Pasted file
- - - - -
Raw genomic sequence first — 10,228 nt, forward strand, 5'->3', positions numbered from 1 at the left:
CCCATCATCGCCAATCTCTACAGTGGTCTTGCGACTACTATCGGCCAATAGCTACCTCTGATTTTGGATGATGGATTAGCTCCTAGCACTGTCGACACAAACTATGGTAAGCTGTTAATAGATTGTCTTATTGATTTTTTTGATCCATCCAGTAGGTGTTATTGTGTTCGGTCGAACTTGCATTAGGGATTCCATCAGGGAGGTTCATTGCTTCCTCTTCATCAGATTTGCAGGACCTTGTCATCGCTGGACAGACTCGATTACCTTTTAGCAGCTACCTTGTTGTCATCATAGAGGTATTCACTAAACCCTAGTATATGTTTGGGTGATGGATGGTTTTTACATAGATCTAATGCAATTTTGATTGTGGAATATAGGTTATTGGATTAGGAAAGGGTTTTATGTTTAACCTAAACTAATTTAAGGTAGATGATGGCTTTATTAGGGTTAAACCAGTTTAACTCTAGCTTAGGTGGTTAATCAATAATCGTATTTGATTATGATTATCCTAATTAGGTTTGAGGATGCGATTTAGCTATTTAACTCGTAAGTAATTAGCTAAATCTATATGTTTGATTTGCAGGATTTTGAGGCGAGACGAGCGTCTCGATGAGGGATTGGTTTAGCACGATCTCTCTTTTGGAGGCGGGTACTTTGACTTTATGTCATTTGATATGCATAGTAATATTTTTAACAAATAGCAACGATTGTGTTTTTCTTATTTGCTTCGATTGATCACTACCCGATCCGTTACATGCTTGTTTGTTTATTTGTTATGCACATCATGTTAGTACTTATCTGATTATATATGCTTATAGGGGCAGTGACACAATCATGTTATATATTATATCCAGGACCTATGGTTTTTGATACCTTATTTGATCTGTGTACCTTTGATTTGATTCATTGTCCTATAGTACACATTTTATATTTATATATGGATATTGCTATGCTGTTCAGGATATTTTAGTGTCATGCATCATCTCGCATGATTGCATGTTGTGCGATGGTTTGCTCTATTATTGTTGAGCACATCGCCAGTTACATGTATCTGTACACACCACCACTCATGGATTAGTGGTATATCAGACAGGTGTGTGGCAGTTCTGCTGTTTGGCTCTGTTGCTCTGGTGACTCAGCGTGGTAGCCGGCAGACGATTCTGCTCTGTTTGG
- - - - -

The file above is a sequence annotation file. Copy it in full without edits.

Raw genomic sequence first — 10,228 nt, forward strand, 5'->3', positions numbered from 1 at the left:
CCCATCATCGCCAATCTCTACAGTGGTCTTGCGACTACTATCGGCCAATAGCTACCTCTGATTTTGGATGATGGATTAGCTCCTAGCACTGTCGACACAAACTATGGTAAGCTGTTAATAGATTGTCTTATTGATTTTTTTGATCCATCCAGTAGGTGTTATTGTGTTCGGTCGAACTTGCATTAGGGATTCCATCAGGGAGGTTCATTGCTTCCTCTTCATCAGATTTGCAGGACCTTGTCATCGCTGGACAGACTCGATTACCTTTTAGCAGCTACCTTGTTGTCATCATAGAGGTATTCACTAAACCCTAGTATATGTTTGGGTGATGGATGGTTTTTACATAGATCTAATGCAATTTTGATTGTGGAATATAGGTTATTGGATTAGGAAAGGGTTTTATGTTTAACCTAAACTAATTTAAGGTAGATGATGGCTTTATTAGGGTTAAACCAGTTTAACTCTAGCTTAGGTGGTTAATCAATAATCGTATTTGATTATGATTATCCTAATTAGGTTTGAGGATGCGATTTAGCTATTTAACTCGTAAGTAATTAGCTAAATCTATATGTTTGATTTGCAGGATTTTGAGGCGAGACGAGCGTCTCGATGAGGGATTGGTTTAGCACGATCTCTCTTTTGGAGGCGGGTACTTTGACTTTATGTCATTTGATATGCATAGTAATATTTTTAACAAATAGCAACGATTGTGTTTTTCTTATTTGCTTCGATTGATCACTACCCGATCCGTTACATGCTTGTTTGTTTATTTGTTATGCACATCATGTTAGTACTTATCTGATTATATATGCTTATAGGGGCAGTGACACAATCATGTTATATATTATATCCAGGACCTATGGTTTTTGATACCTTATTTGATCTGTGTACCTTTGATTTGATTCATTGTCCTATAGTACACATTTTATATTTATATATGGATATTGCTATGCTGTTCAGGATATTTTAGTGTCATGCATCATCTCGCATGATTGCATGTTGTGCGATGGTTTGCTCTATTATTGTTGAGCACATCGCCAGTTACATGTATCTGTACACACCACCACTCATGGATTAGTGGTATATCAGACAGGTGTGTGGCAGTTCTGCTGTTTGGCTCTGTTGCTCTGGTGACTCAGCGTGGTAGCCGGCAGACGATTCTGCTCTGTTTGG